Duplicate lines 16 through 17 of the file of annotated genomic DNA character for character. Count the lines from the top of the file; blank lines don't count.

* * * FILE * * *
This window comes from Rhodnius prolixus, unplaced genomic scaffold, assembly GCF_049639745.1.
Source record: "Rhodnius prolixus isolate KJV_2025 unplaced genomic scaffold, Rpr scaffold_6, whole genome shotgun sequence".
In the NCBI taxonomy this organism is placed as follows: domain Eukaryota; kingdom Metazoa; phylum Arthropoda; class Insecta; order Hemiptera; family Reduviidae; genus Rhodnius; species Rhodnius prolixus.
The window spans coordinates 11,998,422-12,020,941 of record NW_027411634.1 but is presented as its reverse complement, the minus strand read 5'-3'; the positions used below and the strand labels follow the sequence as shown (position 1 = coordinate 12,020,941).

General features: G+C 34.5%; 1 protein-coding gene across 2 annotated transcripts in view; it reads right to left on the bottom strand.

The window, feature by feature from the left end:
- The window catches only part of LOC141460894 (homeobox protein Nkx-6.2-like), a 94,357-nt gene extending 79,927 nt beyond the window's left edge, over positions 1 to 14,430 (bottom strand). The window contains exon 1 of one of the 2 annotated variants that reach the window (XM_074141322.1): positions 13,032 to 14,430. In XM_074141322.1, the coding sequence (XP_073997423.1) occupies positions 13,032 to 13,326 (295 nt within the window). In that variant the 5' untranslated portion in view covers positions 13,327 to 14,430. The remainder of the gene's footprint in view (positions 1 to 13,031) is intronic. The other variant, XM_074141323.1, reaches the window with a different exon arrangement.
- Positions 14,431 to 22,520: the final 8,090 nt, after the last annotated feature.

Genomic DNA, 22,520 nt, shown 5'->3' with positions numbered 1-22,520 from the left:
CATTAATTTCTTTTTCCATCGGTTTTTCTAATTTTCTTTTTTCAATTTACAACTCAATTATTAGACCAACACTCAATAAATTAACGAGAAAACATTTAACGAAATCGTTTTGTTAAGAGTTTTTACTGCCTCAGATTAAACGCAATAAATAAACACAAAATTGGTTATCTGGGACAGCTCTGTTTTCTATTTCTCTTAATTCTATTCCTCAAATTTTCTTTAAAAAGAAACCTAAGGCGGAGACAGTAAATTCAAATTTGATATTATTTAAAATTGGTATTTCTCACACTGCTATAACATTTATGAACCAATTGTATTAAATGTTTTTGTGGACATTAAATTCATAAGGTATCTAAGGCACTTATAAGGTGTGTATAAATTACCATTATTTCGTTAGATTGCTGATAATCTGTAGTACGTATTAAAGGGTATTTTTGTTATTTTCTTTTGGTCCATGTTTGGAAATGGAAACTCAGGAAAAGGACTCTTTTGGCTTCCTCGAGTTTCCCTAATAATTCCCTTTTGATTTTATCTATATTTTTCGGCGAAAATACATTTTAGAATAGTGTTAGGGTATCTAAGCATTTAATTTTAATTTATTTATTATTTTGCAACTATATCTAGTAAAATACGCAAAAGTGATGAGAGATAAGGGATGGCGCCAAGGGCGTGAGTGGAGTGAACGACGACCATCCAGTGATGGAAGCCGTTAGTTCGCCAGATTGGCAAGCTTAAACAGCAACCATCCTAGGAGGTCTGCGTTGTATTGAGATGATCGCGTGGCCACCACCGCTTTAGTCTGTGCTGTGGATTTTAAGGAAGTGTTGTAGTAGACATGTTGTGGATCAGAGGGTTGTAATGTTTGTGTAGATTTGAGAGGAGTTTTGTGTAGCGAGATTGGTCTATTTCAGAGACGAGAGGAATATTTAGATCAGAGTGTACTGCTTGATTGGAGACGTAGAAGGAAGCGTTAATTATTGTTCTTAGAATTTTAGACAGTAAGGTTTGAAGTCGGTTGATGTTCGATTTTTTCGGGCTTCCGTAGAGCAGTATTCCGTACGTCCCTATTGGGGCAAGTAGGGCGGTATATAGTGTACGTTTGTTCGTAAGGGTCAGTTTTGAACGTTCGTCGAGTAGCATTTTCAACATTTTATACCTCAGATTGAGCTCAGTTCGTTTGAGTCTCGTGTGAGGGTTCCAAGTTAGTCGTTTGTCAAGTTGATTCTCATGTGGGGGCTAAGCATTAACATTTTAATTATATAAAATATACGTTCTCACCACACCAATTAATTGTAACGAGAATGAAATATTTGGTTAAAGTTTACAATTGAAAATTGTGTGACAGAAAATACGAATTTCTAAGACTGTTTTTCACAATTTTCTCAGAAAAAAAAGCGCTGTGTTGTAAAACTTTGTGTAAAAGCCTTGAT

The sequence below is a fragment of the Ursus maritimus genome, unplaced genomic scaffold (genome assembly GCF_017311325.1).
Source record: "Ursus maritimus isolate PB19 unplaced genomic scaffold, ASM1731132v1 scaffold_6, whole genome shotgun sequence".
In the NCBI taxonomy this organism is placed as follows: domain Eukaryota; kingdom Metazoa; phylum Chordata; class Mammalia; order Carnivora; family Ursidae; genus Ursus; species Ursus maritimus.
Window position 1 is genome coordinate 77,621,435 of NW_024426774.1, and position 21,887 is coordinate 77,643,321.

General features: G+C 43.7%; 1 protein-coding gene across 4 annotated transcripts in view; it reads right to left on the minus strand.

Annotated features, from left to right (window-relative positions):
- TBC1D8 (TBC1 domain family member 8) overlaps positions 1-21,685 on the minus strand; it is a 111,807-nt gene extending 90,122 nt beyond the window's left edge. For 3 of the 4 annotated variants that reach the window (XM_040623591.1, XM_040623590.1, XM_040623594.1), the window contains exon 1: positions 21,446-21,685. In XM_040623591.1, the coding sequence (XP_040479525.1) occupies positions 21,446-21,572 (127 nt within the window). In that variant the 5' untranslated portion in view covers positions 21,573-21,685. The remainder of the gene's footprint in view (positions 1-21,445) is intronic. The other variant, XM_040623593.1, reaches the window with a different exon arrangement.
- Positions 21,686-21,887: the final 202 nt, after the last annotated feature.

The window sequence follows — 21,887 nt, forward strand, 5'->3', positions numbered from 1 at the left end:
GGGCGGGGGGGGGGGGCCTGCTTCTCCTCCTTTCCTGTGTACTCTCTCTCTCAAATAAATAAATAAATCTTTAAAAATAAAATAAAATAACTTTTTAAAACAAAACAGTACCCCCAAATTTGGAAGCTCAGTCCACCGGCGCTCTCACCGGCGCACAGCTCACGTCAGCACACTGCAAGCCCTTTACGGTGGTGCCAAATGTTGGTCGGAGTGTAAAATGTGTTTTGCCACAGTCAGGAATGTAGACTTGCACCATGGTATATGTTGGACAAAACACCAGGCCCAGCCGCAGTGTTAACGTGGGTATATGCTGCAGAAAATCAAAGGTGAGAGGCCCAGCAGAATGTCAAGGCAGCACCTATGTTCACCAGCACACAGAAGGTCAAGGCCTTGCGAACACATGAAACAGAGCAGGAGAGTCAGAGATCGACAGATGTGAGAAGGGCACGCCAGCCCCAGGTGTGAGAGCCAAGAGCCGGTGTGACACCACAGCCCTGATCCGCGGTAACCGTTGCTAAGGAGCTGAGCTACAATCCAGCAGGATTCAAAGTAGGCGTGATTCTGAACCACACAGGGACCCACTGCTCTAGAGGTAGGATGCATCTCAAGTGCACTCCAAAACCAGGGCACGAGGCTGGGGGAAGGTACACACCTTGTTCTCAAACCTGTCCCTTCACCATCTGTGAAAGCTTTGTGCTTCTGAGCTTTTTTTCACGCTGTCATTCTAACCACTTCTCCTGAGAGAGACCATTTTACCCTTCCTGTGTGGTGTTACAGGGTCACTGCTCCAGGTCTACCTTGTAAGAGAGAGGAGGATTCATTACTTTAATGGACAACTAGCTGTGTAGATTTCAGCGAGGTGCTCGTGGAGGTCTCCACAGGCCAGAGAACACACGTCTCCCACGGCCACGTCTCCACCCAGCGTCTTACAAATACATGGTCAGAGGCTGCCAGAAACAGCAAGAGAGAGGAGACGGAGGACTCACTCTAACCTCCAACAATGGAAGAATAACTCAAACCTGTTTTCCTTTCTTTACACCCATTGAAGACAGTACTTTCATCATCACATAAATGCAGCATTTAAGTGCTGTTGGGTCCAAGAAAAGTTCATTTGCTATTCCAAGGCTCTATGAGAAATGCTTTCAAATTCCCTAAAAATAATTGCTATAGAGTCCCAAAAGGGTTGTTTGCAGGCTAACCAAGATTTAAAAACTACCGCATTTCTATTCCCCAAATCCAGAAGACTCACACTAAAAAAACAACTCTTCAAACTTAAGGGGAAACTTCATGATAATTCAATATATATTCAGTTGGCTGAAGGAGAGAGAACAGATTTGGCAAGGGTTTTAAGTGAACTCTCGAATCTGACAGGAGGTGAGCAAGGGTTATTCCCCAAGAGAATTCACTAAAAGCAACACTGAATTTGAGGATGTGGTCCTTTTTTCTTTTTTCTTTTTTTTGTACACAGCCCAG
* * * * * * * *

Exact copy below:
Annotated features, from left to right (window-relative positions):
- TBC1D8 (TBC1 domain family member 8) overlaps positions 1-21,685 on the minus strand; it is a 111,807-nt gene extending 90,122 nt beyond the window's left edge. For 3 of the 4 annotated variants that reach the window (XM_040623591.1, XM_040623590.1, XM_040623594.1), the window contains exon 1: positions 21,446-21,685. In XM_040623591.1, the coding sequence (XP_040479525.1) occupies positions 21,446-21,572 (127 nt within the window). In that variant the 5' untranslated portion in view covers positions 21,573-21,685. The remainder of the gene's footprint in view (positions 1-21,445) is intronic. The other variant, XM_040623593.1, reaches the window with a different exon arrangement.